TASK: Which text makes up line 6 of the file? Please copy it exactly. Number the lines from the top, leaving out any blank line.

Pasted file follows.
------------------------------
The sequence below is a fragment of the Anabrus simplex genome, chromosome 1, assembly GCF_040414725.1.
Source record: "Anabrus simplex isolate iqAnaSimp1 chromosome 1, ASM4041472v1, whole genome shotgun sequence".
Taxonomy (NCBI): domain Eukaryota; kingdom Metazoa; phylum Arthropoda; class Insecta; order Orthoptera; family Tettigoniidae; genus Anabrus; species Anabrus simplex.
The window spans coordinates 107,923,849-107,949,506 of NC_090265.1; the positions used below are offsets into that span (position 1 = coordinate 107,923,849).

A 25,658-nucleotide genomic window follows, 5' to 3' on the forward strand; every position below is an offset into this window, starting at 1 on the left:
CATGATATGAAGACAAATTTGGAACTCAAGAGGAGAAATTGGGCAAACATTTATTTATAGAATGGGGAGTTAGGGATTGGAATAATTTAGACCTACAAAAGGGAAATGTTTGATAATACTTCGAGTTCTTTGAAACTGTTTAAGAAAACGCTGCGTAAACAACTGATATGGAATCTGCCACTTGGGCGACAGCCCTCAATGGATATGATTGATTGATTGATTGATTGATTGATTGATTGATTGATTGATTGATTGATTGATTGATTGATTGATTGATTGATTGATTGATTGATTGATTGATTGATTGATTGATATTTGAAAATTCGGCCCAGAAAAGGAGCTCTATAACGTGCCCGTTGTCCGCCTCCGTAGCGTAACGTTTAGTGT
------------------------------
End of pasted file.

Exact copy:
CATGATATGAAGACAAATTTGGAACTCAAGAGGAGAAATTGGGCAAACATTTATTTATAGAATGGGGAGTTAGGGATTGGAATAATTTAGACCTACAAAAGGGAAATGTTTGATAATACTTCGAGTTCTTTGAAACTGTTTAAGAAAACGCTGCGTAAACAACTGATATGGAATCTGCCACTTGGGCGACAGCCCTCAATGGATATGATTGATTGATTGATTGATTGATTGATTGATTGATTGATTGATTGATTGATTGATTGATTGATTGATTGATTGATTGATTGATTGATTGATTGATTGATTGATTGATATTTGAAAATTCGGCCCAGAAAAGGAGCTCTATAACGTGCCCGTTGTCCGCCTCCGTAGCGTAACGTTTAGTGT